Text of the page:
In the fall of 2017, with more than three years to go before the next presidential election, Sen. Bernie Sanders (I-VT) introduced Medicare for All legislation in the Senate. The bill racked up a long list of high-profile co-sponsors, many of whom were already being talked about as 2020 contenders.
Since then, Sens. Elizabeth Warren (D-MA), Kamala Harris (D-CA), and Kirsten Gillibrand (D-NY) — all co-sponsors of Sanders bill — have jumped into the Democratic fray. So, too, have former Housing and Urban Development Secretary Julian Castro, Rep. Tulsi Gabbard (D-HI), and South Bend, Indiana Mayor Pete Buttigieg, among a few other lesser-known candidates.
Along with their senatorial rivals, Castro, Gabbard, and Buttigieg have all expressed support — or at least an openness to — single-payer health care as well. Sanders himself is reportedly preparing to announce his own candidacy in the coming days.
It’s a field that would have been unrecognizable in 2016, when former Secretary of State Hillary Clinton, the face and onetime future of the Democratic Party, railed against Sanders’ proposed single-payer system during a debate.
“I do think when you make proposals and you’re running for president, you should be held accountable for whether or not the numbers add up and whether or not the plans are actually going to work. If someone promises you something for free, read the fine print,” Clinton said in April 2016.
Interestingly, a study from the conservative think tank Mercatus found last July that Medicare for All would save the United State trillions, and 70 percent of all Americans — including 85 percent of Democrats and 52 percent of Republicans — support Medicare for all, according to a Reuters poll from last August. Just 20 percent of Americans said they oppose the idea outright.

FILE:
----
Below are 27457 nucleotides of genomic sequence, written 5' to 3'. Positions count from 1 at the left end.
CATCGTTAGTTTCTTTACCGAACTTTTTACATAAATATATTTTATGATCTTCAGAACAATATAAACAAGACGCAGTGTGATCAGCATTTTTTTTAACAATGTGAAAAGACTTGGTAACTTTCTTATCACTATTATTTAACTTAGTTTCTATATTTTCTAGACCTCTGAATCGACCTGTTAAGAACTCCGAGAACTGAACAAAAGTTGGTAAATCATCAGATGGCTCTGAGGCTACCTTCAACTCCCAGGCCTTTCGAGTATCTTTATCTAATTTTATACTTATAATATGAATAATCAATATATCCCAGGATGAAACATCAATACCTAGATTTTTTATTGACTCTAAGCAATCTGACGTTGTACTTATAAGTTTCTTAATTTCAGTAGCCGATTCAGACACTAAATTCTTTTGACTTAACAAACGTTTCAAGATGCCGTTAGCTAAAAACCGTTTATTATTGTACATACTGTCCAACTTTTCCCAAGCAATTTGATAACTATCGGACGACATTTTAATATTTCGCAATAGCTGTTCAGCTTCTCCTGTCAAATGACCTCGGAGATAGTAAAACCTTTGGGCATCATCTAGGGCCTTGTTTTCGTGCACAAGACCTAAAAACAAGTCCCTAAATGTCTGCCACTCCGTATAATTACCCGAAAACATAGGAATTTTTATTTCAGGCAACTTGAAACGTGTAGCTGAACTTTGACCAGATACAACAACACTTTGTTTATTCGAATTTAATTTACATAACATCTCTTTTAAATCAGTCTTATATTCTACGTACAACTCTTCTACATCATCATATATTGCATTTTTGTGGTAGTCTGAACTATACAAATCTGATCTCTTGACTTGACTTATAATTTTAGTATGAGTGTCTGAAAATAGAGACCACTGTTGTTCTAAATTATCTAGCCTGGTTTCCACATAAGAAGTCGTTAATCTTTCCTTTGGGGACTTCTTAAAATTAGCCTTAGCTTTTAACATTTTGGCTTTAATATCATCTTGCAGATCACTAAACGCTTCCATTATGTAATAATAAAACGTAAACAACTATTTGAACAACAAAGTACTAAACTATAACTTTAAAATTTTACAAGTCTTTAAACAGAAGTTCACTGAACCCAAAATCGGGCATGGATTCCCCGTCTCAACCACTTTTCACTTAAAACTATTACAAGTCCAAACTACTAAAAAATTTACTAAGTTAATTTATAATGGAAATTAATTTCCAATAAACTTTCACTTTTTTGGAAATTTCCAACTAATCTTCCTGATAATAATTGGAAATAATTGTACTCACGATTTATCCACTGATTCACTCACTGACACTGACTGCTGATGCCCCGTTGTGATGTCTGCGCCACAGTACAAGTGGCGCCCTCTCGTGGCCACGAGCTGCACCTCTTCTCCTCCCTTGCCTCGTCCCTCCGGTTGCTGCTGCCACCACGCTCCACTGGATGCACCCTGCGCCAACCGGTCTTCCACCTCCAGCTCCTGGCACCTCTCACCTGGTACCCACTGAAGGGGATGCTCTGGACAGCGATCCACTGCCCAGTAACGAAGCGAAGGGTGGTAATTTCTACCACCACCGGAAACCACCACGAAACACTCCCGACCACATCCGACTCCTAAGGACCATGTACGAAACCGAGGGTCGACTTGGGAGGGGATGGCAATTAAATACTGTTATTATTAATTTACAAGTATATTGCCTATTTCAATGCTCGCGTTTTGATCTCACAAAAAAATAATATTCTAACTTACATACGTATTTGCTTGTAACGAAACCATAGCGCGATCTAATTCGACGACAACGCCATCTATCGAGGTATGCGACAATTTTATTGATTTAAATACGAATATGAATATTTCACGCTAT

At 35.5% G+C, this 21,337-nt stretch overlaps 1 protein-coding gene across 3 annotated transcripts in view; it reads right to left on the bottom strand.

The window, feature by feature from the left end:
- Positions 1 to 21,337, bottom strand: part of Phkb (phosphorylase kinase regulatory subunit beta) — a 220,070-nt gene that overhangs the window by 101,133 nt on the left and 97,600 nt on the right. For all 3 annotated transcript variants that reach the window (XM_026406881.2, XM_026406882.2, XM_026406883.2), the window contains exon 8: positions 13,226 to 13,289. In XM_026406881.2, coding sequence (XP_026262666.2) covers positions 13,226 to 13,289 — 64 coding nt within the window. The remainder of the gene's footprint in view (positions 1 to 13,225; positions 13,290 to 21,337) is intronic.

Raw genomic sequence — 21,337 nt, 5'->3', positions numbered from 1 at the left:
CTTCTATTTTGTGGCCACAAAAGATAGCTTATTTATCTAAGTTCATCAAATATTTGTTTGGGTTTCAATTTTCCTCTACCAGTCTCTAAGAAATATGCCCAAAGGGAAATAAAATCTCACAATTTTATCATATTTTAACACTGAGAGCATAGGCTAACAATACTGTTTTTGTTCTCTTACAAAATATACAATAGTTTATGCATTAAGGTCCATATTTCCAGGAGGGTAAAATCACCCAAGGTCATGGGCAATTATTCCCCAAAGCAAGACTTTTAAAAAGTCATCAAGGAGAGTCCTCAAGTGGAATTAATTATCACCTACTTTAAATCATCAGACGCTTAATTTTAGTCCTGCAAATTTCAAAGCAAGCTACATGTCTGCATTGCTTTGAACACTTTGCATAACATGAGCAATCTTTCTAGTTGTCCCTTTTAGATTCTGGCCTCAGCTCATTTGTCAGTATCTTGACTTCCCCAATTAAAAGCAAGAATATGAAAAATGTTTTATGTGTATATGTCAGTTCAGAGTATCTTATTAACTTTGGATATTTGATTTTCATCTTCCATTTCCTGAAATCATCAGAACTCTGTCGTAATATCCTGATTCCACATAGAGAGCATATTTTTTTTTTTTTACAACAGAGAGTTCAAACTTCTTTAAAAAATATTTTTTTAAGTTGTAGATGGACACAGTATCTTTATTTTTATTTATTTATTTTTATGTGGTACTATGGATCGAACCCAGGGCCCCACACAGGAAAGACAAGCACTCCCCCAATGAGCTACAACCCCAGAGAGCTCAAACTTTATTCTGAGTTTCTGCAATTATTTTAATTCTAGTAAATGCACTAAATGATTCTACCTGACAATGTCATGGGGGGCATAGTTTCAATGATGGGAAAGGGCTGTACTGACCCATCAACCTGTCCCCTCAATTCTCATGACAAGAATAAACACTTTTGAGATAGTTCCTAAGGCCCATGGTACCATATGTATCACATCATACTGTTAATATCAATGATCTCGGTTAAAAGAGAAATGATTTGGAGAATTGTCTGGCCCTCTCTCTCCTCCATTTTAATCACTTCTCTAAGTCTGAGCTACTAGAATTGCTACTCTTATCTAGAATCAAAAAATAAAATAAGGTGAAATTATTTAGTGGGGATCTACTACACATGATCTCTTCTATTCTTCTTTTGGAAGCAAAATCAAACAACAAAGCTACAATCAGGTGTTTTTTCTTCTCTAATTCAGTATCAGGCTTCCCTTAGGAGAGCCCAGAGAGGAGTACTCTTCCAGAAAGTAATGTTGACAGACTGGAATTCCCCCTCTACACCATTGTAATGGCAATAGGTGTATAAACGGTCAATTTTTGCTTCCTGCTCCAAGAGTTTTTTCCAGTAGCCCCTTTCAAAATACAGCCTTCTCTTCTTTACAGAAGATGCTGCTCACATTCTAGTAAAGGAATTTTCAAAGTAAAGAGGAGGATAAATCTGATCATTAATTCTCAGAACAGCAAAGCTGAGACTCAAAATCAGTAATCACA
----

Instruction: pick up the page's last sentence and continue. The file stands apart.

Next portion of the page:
“Even candidates with very focused campaigns that run based on focus groups, that are more calculating than ‘This is my ideology,’ they have decided that they have to run in a calculated way on Medicare for All,” Ben Day, the executive director of Health Care Now, a single-payer advocacy group, said in an interview with ThinkProgress.
But, he cautioned, advocates are going to keep a close eye on politicians who have gotten on board simply because they feel they have to. “Those folks have a different relationship to the issue than the folks who have gotten on because they believe it in their hearts and it’s part of their moral fiber,” Day said. “There are forces trying to keep the for-profit middle men in the [single-payer] system that you switch to.”
Single-payer activists across the country, in conversations with ThinkProgress, echoed Day. As the Democratic primary gets underway, advocates want clear answers from contenders about what they really mean when they talk about Medicare for All and confirmation that their vision for single-payer in the United States includes the complete elimination of private health insurance, coverage for all residents including undocumented immigrants, reproductive health coverage, and, in some areas, goes beyond Sanders’ Senate bill.
“There’s going to be a lot of attempts to politically compromise the system,” Day said. “But almost all those changes make the system more expensive, and you create opposition to the system within the system.”
In other words: If a Democratic presidential contender offers you Medicare for All, read the fine print.
Many advocates pointed to simple human rights principles — universality, equity, transparency, accountability, and participation — for assessing health care proposals. Optional Medicaid buy-ins, for example, mean coverage is determined by your wallet and immigration status. Getting health care through your job can be similarly dicey.
In the coming weeks, Rep. Pramila Jayapal (D-WA) plans to introduce Medicare for All legislation in the House, a bill that advocates told ThinkProgress they expect will address some more specific concerns they’ve had about Sanders’ single-payer vision, including long-term care coverage.